[This is a review of Elementary season 2, episode 12. There will be spoilers.]
Ever since the reveal that the love of Sherlock's life, Irene Adler, was in fact also the criminal mastermind known as Moriarty, Elementary has done well to keep the character emotionally present, even while is she supposedly locked away in a supermax wing of Newgate prison. Moriarty hasn't been seen for many weeks, but she's been there just same, under the surface of everything. She is the source of unstated anguish etched in the back of Sherlock's mind that is undoubtedly one of the recent emotional catalysts propelling the character and the series into the interesting emotional territory it's been negotiating this season.
Of course, the primary conflict that's arisen from this situation has the otherwise loveless Sherlock Holmes facing the dual predicaments of not only being in love, but also being met with a mind that is as sharp as his, or perhaps sharper. While there is the rather unique situation of someone actually tugging at his otherwise unsullied heartstrings, the larger, more interesting facet of this otherwise unheard of situation is that Sherlock may actually have more of an interest in her now that her true identity and nature has been revealed; the only question is: to what end?
'The Diabolical Kind' is just the sort of episode Elementary should have opened up with following the brief hiatus most network shows go on prior to the holidays. Not only was it another strong entry in what has been a surprisingly strong second season, but the episode also worked to focus on what has been the narrative's greatest asset so far: the apparent emotional maturation of Sherlock Holmes from a distinctively singular person to one who is capable of expressing emotion for something and, in this case, someone outside of himself. Naturally, this transition began with the introduction of Watson and Holmes' ongoing recovery from addiction, but the inclusion of Natalie Dormer's rather alluring Moriarty succeeds in bridging the gap between who Holmes was prior to the start of the series, and who he is now – which is further highlighted by the suggestion that she, too, is undergoing some sort of emotional change/maturation brought on by her dealings with Holmes and Watson.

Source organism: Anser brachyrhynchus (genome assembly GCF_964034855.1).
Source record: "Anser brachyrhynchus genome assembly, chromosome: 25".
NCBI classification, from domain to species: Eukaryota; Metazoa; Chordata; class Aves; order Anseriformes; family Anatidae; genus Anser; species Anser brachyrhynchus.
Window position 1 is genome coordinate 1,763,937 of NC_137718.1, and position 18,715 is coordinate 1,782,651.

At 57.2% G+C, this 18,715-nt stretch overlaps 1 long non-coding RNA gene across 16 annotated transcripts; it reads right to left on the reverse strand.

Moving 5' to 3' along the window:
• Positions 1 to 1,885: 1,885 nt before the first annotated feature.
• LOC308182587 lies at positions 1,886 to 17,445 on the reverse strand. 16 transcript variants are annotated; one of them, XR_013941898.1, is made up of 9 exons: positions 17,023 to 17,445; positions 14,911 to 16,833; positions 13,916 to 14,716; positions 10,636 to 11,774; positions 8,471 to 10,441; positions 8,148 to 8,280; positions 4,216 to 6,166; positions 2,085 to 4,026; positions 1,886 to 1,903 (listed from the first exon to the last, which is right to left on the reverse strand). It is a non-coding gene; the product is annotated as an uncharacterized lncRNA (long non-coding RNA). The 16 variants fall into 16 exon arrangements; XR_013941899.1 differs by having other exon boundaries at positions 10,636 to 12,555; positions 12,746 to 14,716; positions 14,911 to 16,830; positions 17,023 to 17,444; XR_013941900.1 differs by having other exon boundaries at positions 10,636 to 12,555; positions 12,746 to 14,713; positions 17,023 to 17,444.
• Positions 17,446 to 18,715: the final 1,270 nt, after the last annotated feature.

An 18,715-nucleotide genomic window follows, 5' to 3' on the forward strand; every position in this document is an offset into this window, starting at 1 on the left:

There are all kinds of stories floating around within the show's continually expanding mythology (much of which is admittedly borrowed from what we already know about the Sherlock Holmes character), but Elementary's device of looking at its characters through the prism of recovery from a crippling drug addiction grants any connection from Sherlock's past a varied weightiness. And as the series slowly transitions into a more serialized narrative, visitations from people characters like Moriarty and Sherlock's brother Mycroft (Rhys Ifans) begin to mean something beyond spotting another of Sir Arthur Conan Doyle's creations; they showcase Sherlock's transformation, by simultaneously demonstrating its significance, while making any threat of its impermanence even more devastating.
With its simple opening voiceover detailing the correspondence Sherlock has been surreptitiously engaging in with Moriarty, 'The Diabolical Kind' also demonstrated how the show has managed (with a few one-off exceptions, of course) to better integrate character and plot; the kidnapping of Kayden Fuller (Delphina Belle) and subsequent reveal that she is Moriarty's daughter only reinforced the real story of Holmes and Moriarty's difficult emotional connection and where it may take them.
All in all, it was a welcome return for a show that has increasingly demonstrated it has a firm handle on who Sherlock is, and where he's headed. Now if it can do the same for Watson, Elementary could be one of the best programs on network TV.
Elementary continues next Thursday with 'All in the Family' @10pm on CBS. Check out a preview below: